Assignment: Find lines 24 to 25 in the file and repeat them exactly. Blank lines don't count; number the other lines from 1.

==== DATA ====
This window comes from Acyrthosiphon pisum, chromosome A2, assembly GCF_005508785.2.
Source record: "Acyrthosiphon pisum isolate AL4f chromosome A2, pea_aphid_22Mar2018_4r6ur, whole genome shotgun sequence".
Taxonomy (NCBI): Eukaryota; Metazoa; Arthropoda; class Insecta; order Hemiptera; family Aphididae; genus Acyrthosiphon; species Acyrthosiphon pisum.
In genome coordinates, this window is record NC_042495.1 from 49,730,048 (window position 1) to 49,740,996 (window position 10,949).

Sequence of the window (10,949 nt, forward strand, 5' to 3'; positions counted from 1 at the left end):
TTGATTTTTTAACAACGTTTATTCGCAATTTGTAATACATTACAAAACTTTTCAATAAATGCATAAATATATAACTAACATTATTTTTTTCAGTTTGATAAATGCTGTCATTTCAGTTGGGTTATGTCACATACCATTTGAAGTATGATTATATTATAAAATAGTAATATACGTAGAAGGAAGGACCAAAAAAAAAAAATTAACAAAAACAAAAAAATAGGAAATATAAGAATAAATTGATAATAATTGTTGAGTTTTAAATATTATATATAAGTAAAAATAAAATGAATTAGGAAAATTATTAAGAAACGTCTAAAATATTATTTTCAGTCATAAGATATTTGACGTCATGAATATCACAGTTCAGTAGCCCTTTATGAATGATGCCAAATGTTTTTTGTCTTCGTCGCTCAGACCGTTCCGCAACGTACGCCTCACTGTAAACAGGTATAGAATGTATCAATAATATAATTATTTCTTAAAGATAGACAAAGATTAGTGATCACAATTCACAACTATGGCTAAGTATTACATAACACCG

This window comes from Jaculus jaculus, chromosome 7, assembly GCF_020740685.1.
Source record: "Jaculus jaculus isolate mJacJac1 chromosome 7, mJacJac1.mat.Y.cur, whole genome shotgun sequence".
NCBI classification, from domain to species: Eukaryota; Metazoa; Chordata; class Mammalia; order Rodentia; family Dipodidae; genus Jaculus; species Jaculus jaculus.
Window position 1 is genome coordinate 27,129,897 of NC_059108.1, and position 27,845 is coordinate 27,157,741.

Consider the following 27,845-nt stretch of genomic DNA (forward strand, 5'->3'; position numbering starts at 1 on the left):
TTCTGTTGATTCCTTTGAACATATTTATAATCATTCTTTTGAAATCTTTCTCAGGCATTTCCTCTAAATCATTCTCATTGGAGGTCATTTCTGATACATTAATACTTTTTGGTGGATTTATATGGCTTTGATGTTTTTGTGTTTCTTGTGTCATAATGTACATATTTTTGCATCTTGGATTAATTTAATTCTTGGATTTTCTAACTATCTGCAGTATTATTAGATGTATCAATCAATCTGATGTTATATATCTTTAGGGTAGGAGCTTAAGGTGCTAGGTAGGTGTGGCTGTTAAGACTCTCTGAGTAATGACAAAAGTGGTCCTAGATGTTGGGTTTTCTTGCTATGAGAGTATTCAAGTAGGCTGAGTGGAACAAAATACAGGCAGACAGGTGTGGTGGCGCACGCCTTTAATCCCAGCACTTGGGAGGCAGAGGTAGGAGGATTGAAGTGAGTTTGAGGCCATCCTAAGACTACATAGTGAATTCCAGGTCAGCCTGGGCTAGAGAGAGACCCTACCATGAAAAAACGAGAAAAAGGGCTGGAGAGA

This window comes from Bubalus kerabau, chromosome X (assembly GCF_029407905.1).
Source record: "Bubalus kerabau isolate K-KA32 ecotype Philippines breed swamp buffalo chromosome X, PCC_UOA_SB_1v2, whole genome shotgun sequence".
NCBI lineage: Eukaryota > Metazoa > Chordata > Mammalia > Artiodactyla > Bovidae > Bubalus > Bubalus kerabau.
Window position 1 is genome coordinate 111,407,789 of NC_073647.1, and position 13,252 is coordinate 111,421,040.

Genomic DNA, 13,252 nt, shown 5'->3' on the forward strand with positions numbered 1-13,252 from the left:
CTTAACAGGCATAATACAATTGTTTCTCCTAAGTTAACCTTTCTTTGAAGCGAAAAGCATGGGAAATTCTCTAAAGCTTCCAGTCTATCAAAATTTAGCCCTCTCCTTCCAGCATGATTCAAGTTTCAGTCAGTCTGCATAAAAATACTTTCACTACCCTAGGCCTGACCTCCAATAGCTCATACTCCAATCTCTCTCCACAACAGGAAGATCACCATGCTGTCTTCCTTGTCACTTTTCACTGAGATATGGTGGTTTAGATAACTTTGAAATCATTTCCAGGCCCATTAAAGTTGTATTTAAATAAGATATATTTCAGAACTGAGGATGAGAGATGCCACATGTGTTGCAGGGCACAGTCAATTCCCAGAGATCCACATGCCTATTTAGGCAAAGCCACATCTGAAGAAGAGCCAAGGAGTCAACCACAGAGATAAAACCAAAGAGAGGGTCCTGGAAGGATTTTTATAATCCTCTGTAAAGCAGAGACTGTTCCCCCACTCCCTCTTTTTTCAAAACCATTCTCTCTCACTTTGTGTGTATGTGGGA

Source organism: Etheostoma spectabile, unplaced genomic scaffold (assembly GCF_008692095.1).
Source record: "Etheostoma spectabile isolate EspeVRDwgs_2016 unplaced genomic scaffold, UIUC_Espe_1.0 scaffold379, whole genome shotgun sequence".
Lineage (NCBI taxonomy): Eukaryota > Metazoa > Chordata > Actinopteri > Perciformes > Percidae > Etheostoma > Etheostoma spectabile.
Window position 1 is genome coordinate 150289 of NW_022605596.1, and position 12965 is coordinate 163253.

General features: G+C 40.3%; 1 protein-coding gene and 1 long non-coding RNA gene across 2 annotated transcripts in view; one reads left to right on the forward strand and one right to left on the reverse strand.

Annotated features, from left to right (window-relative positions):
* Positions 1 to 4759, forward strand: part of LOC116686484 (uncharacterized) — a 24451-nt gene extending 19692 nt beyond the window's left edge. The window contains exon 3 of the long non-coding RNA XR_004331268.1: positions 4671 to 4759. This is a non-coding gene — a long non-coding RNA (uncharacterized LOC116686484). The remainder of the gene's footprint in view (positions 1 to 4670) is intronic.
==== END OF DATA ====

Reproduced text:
Annotated features, from left to right (window-relative positions):
* Positions 1 to 4759, forward strand: part of LOC116686484 (uncharacterized) — a 24451-nt gene extending 19692 nt beyond the window's left edge. The window contains exon 3 of the long non-coding RNA XR_004331268.1: positions 4671 to 4759. This is a non-coding gene — a long non-coding RNA (uncharacterized LOC116686484). The remainder of the gene's footprint in view (positions 1 to 4670) is intronic.